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Long-Term Use of Bone-Building Osteoporosis Drugs

A Sporting Chance for
Active TKR Patients

Youth Baseball Throwing Arm Injuries on the Rise

“You Have Your MoM’s Ions”

Breakthroughs in Back Conditions

Pediatric Sports Injuries: 
Silent Epidemic

TRK in Elderly Proven to
Improve Balance

More Orthopaedic Extremity Injuries Occur on Field Turf


Embargo for Release:   March 11, 2010

For more information, contact:

Kristina K. Findlay (847) 384-4034 (312) 388-5241 findlay@aaos.org
Lauren L. Pearson (847) 384-4031 (708) 227-1773 pearson@aaos.org

Knee Replacement in Elderly Patients Shown to
Improve Balance

Multiple benefits to surgery reported for patients with advanced osteoarthritis

NEW ORLEANS—Total knee replacement (TKR) successfully relieves pain and improves function in patients with advanced knee arthritis, according to a study presented today at the 2010 Annual Meeting of the American Academy of Orthopaedic Surgeons (AAOS). The surgery also significantly improves dynamic balance among elderly patients.

Impaired balance and increased tendency to fall are common complaints among the elderly suffering from severe osteoarthritis (worn cartilage).  The purpose of the study was to determine whether TKR had any effects on balance measures, in correlation with functional balance and quality of life. This is especially important because falls are the leading cause of injury for senior adults in the U.S., and hip fractures that result from falls can be lethal for elderly patients.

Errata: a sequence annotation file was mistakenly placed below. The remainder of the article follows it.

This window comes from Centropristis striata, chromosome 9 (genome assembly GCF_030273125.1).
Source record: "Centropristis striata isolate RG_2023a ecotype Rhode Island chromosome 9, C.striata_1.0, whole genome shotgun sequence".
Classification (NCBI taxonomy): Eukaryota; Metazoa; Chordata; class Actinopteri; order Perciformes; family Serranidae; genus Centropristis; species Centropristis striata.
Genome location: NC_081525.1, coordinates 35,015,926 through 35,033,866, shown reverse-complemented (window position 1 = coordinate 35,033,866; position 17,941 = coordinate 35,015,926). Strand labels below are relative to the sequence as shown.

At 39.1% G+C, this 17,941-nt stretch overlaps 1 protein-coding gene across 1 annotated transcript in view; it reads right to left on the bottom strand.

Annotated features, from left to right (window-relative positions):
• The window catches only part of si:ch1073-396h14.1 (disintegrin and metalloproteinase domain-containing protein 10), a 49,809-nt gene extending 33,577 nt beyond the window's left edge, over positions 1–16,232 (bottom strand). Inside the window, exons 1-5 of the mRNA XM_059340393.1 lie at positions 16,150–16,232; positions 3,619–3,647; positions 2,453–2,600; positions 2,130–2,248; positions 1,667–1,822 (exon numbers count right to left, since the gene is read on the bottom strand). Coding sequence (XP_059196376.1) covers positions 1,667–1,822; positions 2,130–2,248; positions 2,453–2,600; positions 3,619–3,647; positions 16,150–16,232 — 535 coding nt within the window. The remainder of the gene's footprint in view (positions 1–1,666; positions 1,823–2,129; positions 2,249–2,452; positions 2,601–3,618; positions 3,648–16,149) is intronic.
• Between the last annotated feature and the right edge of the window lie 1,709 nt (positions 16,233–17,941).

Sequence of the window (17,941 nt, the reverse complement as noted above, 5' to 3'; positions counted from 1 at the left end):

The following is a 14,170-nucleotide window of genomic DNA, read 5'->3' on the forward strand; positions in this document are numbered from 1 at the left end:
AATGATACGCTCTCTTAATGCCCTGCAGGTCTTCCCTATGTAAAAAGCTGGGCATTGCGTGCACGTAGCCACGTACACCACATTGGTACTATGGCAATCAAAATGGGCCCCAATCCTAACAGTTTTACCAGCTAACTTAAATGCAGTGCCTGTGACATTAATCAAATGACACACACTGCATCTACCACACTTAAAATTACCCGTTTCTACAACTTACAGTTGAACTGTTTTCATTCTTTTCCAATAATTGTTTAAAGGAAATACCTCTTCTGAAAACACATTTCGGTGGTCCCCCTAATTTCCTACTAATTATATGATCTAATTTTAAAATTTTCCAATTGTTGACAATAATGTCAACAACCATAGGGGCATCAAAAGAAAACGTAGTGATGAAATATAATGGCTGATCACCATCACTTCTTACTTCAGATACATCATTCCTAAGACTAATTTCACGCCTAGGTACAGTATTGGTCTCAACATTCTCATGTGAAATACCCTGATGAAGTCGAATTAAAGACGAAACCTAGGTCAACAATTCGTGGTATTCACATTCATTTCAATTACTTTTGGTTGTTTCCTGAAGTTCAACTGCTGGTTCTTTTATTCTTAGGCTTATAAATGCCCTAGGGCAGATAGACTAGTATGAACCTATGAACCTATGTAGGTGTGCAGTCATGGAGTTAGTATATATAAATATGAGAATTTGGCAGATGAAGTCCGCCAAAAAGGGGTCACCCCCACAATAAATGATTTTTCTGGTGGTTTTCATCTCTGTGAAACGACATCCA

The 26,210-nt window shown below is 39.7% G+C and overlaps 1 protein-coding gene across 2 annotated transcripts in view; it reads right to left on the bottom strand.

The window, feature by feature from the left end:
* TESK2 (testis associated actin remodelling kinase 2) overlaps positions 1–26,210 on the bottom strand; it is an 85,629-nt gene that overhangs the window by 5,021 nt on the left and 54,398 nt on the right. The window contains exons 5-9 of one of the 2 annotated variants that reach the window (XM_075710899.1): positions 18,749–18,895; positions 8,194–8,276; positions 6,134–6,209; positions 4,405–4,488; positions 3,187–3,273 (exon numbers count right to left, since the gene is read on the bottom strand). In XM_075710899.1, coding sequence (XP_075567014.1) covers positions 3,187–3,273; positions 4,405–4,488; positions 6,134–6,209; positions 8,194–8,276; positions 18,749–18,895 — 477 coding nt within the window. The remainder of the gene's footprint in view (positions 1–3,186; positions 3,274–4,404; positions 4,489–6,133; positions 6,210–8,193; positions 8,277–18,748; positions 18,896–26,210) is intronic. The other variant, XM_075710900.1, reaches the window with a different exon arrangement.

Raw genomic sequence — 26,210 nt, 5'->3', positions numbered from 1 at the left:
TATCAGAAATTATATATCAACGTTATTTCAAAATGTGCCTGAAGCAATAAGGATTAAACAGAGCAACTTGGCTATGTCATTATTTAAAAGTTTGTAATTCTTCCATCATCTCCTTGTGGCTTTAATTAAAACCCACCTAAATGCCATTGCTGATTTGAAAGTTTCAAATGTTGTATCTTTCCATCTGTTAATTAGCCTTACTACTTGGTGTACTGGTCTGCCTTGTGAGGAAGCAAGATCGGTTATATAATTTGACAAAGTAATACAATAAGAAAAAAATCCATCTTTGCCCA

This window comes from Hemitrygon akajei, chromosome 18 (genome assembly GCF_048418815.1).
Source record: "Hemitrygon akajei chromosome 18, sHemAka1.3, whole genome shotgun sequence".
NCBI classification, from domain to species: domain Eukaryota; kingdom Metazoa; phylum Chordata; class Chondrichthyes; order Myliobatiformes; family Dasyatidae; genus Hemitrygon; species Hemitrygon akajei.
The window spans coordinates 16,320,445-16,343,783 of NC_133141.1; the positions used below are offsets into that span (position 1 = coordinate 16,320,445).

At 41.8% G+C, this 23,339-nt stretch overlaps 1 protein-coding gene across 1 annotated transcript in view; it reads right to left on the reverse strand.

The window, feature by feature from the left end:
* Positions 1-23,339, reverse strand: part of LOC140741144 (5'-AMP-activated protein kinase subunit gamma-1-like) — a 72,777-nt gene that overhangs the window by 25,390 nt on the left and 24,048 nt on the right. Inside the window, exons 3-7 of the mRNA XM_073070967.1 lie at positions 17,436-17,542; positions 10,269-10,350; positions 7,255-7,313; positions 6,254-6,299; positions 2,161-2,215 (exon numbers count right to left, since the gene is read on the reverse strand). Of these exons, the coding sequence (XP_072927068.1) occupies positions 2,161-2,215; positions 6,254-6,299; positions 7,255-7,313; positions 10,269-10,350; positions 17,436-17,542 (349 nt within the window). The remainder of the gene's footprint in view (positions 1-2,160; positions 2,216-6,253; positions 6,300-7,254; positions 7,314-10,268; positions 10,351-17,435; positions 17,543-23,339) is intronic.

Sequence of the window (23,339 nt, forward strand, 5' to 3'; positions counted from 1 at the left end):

“Balance is critical to the elderly, especially those with knee problems.  This study reinforced our hypothesis about how an osteoarthritic patient’s function is compromised not only due to pain, but also by balance,” said Leonid Kandel, MD, study author and orthopaedic surgeon, Department of Orthopaedic Surgery, Hadassah Mount Scopus Hospital, Jerusalem, Israel. 

The study examined 63 patients, with a mean age of 73, who had total knee replacements and participated in follow-up evaluations after one year. The study measured accurately static and dynamic balance with a new computerized system called the Balance Master. The study found:

  • Significant improvement in dynamic balance one year after surgery;
  • Significant progress in balance-determined motor tests; and
  • Strong statistical correlation between the balance and the Oxford Knee Score functional questionnaire and the quality of life questionnaire SF-36.

One year after surgery, the correlation between patients’ improved balance and their ability to walk and perform daily activities was stronger than the correlation between their reduced pain and their ability to walk and do daily activities. 

“We are learning that pain relief may not be the only benefit that improves function after knee replacement,” explained Dr. Kandel. “This improved balance is a significant quality-of-life change in elderly patients.”

Elderly individuals considering knee replacement should talk to their orthopaedic surgeon about the rehabilitation process and ways to improve balance following surgery.  Other questions to consider prior to surgery can be found at www.orthoinfo.org.

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Disclosure: Dr. Kandel and his co-authors received no compensation for this study.

The American Joint Replacement Registry


www.saveyourknees.org


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